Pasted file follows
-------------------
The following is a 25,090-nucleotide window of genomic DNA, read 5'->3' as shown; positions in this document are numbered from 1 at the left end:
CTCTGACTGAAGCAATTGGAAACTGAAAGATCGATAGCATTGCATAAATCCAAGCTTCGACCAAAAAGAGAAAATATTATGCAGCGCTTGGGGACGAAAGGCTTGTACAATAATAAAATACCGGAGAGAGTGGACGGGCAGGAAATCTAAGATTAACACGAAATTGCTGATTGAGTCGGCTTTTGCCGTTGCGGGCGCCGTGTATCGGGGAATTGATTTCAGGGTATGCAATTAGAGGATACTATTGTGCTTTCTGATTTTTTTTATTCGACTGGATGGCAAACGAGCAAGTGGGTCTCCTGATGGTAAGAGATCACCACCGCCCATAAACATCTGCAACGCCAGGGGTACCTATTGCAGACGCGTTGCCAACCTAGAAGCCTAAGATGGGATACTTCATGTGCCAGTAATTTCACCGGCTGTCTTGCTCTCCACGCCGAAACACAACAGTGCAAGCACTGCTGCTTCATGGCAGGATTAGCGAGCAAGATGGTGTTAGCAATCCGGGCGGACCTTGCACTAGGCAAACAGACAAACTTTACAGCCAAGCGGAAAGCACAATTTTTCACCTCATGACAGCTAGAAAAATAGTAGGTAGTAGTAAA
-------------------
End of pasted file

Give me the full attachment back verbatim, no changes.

The following is a 25,090-nucleotide window of genomic DNA, read 5'->3' as shown; positions in this document are numbered from 1 at the left end:
CTCTGACTGAAGCAATTGGAAACTGAAAGATCGATAGCATTGCATAAATCCAAGCTTCGACCAAAAAGAGAAAATATTATGCAGCGCTTGGGGACGAAAGGCTTGTACAATAATAAAATACCGGAGAGAGTGGACGGGCAGGAAATCTAAGATTAACACGAAATTGCTGATTGAGTCGGCTTTTGCCGTTGCGGGCGCCGTGTATCGGGGAATTGATTTCAGGGTATGCAATTAGAGGATACTATTGTGCTTTCTGATTTTTTTTATTCGACTGGATGGCAAACGAGCAAGTGGGTCTCCTGATGGTAAGAGATCACCACCGCCCATAAACATCTGCAACGCCAGGGGTACCTATTGCAGACGCGTTGCCAACCTAGAAGCCTAAGATGGGATACTTCATGTGCCAGTAATTTCACCGGCTGTCTTGCTCTCCACGCCGAAACACAACAGTGCAAGCACTGCTGCTTCATGGCAGGATTAGCGAGCAAGATGGTGTTAGCAATCCGGGCGGACCTTGCACTAGGCAAACAGACAAACTTTACAGCCAAGCGGAAAGCACAATTTTTCACCTCATGACAGCTAGAAAAATAGTAGGTAGTAGTAAA